Unchecked Barack offers pay-back to union bigs

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So-called "Free Choice" would force disinterested workers into unions without a secret-ballot election

With Sen. Barack Obama pulling ahead in the national polls, talk has begun to center on the length of his coat tails if he does manage to hold on and win the presidency less than a month from now. Of particular interest is the Senate, where a feisty Republican minority has been able to frustrate Democrats' plans again and again by blocking legislation with filibusters, just as Democrats did when they were in the minority between 2002 and 2006. Democrats have high hopes that they will be able to capture a filibuster-proof majority of 60 seats with gains in this year's election. Together with an Obama victory and expected gains in the House, that would give Democrats virtually unchecked power to enact their agenda.

One of the first items on Democrats' list is legislation to pay back a key constituency, organized labor, for its loyalty and campaign contributions. Unions are expected to spend as much as $300 million dollars to elect Democrats this year, and Democrats, including Sen. Obama are eager to repay them with legislation. The bill in question is the rather inappropriately named Employee Free Choice Act, and it aims to increase union membership nationwide by changing the way employees elect join unions.

Under current law in most states, employees vote in secret ballot elections for union representation or no union representation. But under a bill co-sponsored by Sen. Obama, and backed by Congressional Democrats, the secret ballots would be done away with in favor of employee signatures on sign up cards. The so-called "card check" provision would undo the process of secret election ballots. Instead of a free and fair election, a simple majority of employee signatures would obligate employers to allow worker to organize and bargain collectively. That would potentially expose unwilling employees to intimidation by union organizers and fellow employees.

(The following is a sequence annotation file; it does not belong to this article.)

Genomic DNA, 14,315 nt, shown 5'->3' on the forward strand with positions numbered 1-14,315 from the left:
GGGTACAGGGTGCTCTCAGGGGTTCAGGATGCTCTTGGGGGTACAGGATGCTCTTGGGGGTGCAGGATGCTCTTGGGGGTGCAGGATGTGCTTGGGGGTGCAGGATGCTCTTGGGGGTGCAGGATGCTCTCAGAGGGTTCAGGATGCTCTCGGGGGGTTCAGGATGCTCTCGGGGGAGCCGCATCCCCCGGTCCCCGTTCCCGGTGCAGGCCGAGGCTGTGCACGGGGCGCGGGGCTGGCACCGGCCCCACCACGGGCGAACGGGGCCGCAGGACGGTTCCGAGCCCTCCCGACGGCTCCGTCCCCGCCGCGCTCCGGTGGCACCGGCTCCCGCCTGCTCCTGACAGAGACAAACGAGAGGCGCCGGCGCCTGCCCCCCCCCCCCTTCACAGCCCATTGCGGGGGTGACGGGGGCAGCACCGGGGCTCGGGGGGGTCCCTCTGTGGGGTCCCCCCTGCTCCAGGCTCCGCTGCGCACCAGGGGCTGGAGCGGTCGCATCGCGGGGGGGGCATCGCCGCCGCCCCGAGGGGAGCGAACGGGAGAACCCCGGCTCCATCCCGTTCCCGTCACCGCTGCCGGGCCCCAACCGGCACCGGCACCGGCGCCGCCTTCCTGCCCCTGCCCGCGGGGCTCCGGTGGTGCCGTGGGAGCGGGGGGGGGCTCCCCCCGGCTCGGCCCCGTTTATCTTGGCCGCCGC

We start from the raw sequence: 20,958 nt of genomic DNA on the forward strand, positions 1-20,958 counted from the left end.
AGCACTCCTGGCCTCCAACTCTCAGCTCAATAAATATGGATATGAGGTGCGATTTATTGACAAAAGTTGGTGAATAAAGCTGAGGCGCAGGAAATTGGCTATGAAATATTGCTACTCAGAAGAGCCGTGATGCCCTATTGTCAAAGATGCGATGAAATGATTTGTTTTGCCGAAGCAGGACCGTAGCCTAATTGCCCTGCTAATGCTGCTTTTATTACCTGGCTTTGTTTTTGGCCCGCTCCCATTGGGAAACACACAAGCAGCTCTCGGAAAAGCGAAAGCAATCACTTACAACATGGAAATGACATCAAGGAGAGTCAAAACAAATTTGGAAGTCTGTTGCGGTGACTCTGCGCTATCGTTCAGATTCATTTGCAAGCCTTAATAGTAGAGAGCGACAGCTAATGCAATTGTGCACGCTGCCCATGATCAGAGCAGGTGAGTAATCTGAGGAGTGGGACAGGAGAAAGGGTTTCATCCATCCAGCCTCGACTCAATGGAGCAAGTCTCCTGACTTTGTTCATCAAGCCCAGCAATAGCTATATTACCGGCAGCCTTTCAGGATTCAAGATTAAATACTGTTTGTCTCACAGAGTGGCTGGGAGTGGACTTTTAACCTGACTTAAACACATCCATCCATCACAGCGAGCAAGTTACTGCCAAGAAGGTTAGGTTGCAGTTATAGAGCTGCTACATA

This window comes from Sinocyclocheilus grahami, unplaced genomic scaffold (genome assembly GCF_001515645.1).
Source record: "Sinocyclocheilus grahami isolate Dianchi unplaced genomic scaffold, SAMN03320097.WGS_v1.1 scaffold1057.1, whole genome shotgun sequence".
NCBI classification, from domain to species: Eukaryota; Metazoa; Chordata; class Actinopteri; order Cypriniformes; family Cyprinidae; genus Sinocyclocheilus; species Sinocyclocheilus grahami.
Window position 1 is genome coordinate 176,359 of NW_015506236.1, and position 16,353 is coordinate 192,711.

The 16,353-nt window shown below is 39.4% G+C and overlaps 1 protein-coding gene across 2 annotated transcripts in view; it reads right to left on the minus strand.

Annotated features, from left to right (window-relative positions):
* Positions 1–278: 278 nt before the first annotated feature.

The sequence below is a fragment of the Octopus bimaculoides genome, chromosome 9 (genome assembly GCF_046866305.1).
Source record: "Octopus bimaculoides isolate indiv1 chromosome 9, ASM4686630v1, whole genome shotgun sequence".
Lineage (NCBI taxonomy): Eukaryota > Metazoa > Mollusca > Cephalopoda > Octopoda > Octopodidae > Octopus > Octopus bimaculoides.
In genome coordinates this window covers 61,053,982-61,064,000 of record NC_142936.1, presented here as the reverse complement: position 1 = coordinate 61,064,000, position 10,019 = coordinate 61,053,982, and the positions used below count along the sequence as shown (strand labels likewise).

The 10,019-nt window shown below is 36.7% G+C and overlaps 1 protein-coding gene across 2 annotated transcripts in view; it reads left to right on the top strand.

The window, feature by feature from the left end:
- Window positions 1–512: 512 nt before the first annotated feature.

The bill would almost certainly increase union membership, which has fallen to roughly 12% of the American workforce; and would fatten the wallets of union bosses with new membership dollars that they would continue to lavish on Democrat election campaigns. It would be a quid pro quo potentially worth hundreds of millions of dollars to both labor and the Democratic Party.

Sen. Obama says that he wants to change politics-as-usual in Washington. But his efforts on behalf of organized labor and the Employee Free Choice Act are quintessentially the stuff of typical Washington wheeling and dealing. And Democrats are growing confident that they will win the seats necessary to begin taking bids on bills for favorite interest groups. Labor will not be the last Democratic constituency to win big favors from a one-party ruled federal government. Historically, the American people have shown an aversion to handing control of Congress and the White House to the same party. Union bosses and Democrats are betting that this year will be different.


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